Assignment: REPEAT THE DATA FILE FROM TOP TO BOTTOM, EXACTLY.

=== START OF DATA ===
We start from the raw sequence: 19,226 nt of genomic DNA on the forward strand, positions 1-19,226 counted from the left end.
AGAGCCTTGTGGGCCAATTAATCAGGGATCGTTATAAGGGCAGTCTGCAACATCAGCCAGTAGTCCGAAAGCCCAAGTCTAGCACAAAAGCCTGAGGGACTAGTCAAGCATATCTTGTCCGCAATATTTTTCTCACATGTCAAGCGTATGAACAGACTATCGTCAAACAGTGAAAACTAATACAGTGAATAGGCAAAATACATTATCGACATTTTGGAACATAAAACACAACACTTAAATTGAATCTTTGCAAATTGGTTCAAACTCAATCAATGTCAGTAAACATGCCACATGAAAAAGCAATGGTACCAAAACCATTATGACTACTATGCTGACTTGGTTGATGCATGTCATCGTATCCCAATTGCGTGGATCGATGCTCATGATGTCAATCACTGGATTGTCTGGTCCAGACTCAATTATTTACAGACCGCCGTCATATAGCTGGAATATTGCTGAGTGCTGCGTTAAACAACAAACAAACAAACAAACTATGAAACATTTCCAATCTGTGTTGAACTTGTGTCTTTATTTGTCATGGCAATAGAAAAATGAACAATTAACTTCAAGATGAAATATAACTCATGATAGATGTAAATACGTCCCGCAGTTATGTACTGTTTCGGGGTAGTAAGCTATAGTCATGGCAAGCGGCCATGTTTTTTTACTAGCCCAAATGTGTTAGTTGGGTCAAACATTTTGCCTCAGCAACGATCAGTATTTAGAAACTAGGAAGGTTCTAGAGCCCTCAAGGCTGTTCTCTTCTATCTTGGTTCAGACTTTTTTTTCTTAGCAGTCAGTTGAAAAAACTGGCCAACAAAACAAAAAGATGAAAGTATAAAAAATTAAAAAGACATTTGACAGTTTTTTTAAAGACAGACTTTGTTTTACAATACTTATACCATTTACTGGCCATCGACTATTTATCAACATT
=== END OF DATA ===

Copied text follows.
We start from the raw sequence: 19,226 nt of genomic DNA on the forward strand, positions 1-19,226 counted from the left end.
AGAGCCTTGTGGGCCAATTAATCAGGGATCGTTATAAGGGCAGTCTGCAACATCAGCCAGTAGTCCGAAAGCCCAAGTCTAGCACAAAAGCCTGAGGGACTAGTCAAGCATATCTTGTCCGCAATATTTTTCTCACATGTCAAGCGTATGAACAGACTATCGTCAAACAGTGAAAACTAATACAGTGAATAGGCAAAATACATTATCGACATTTTGGAACATAAAACACAACACTTAAATTGAATCTTTGCAAATTGGTTCAAACTCAATCAATGTCAGTAAACATGCCACATGAAAAAGCAATGGTACCAAAACCATTATGACTACTATGCTGACTTGGTTGATGCATGTCATCGTATCCCAATTGCGTGGATCGATGCTCATGATGTCAATCACTGGATTGTCTGGTCCAGACTCAATTATTTACAGACCGCCGTCATATAGCTGGAATATTGCTGAGTGCTGCGTTAAACAACAAACAAACAAACAAACTATGAAACATTTCCAATCTGTGTTGAACTTGTGTCTTTATTTGTCATGGCAATAGAAAAATGAACAATTAACTTCAAGATGAAATATAACTCATGATAGATGTAAATACGTCCCGCAGTTATGTACTGTTTCGGGGTAGTAAGCTATAGTCATGGCAAGCGGCCATGTTTTTTTACTAGCCCAAATGTGTTAGTTGGGTCAAACATTTTGCCTCAGCAACGATCAGTATTTAGAAACTAGGAAGGTTCTAGAGCCCTCAAGGCTGTTCTCTTCTATCTTGGTTCAGACTTTTTTTTCTTAGCAGTCAGTTGAAAAAACTGGCCAACAAAACAAAAAGATGAAAGTATAAAAAATTAAAAAGACATTTGACAGTTTTTTTAAAGACAGACTTTGTTTTACAATACTTATACCATTTACTGGCCATCGACTATTTATCAACATT